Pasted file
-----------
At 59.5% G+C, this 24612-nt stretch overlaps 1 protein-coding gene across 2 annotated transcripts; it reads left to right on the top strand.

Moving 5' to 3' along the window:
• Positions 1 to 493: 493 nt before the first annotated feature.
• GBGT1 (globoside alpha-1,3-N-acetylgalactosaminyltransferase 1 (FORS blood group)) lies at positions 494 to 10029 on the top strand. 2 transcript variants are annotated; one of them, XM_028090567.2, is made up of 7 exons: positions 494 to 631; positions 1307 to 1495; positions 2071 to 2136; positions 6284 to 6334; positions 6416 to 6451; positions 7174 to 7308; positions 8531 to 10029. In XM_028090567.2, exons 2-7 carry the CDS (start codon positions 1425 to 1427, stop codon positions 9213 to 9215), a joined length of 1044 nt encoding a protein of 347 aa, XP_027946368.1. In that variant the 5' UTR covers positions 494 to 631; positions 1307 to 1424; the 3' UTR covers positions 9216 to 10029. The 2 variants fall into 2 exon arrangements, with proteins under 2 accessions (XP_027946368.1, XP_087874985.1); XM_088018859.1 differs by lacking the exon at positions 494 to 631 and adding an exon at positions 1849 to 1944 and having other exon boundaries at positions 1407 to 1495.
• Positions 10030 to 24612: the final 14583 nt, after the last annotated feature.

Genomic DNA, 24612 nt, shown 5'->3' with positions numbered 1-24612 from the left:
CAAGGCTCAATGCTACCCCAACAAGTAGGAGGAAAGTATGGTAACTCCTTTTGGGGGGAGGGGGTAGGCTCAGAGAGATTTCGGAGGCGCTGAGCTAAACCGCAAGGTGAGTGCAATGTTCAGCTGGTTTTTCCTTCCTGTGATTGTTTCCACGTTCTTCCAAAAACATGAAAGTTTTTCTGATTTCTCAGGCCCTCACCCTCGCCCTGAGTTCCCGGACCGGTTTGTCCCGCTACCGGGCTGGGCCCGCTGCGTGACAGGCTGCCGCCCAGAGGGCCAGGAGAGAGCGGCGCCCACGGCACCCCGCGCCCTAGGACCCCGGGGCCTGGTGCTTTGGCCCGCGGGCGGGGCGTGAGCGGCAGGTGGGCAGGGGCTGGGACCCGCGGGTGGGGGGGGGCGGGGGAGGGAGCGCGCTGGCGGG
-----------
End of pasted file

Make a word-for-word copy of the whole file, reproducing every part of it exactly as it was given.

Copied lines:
At 59.5% G+C, this 24612-nt stretch overlaps 1 protein-coding gene across 2 annotated transcripts; it reads left to right on the top strand.

Moving 5' to 3' along the window:
• Positions 1 to 493: 493 nt before the first annotated feature.
• GBGT1 (globoside alpha-1,3-N-acetylgalactosaminyltransferase 1 (FORS blood group)) lies at positions 494 to 10029 on the top strand. 2 transcript variants are annotated; one of them, XM_028090567.2, is made up of 7 exons: positions 494 to 631; positions 1307 to 1495; positions 2071 to 2136; positions 6284 to 6334; positions 6416 to 6451; positions 7174 to 7308; positions 8531 to 10029. In XM_028090567.2, exons 2-7 carry the CDS (start codon positions 1425 to 1427, stop codon positions 9213 to 9215), a joined length of 1044 nt encoding a protein of 347 aa, XP_027946368.1. In that variant the 5' UTR covers positions 494 to 631; positions 1307 to 1424; the 3' UTR covers positions 9216 to 10029. The 2 variants fall into 2 exon arrangements, with proteins under 2 accessions (XP_027946368.1, XP_087874985.1); XM_088018859.1 differs by lacking the exon at positions 494 to 631 and adding an exon at positions 1849 to 1944 and having other exon boundaries at positions 1407 to 1495.
• Positions 10030 to 24612: the final 14583 nt, after the last annotated feature.

Genomic DNA, 24612 nt, shown 5'->3' with positions numbered 1-24612 from the left:
CAAGGCTCAATGCTACCCCAACAAGTAGGAGGAAAGTATGGTAACTCCTTTTGGGGGGAGGGGGTAGGCTCAGAGAGATTTCGGAGGCGCTGAGCTAAACCGCAAGGTGAGTGCAATGTTCAGCTGGTTTTTCCTTCCTGTGATTGTTTCCACGTTCTTCCAAAAACATGAAAGTTTTTCTGATTTCTCAGGCCCTCACCCTCGCCCTGAGTTCCCGGACCGGTTTGTCCCGCTACCGGGCTGGGCCCGCTGCGTGACAGGCTGCCGCCCAGAGGGCCAGGAGAGAGCGGCGCCCACGGCACCCCGCGCCCTAGGACCCCGGGGCCTGGTGCTTTGGCCCGCGGGCGGGGCGTGAGCGGCAGGTGGGCAGGGGCTGGGACCCGCGGGTGGGGGGGGGCGGGGGAGGGAGCGCGCTGGCGGG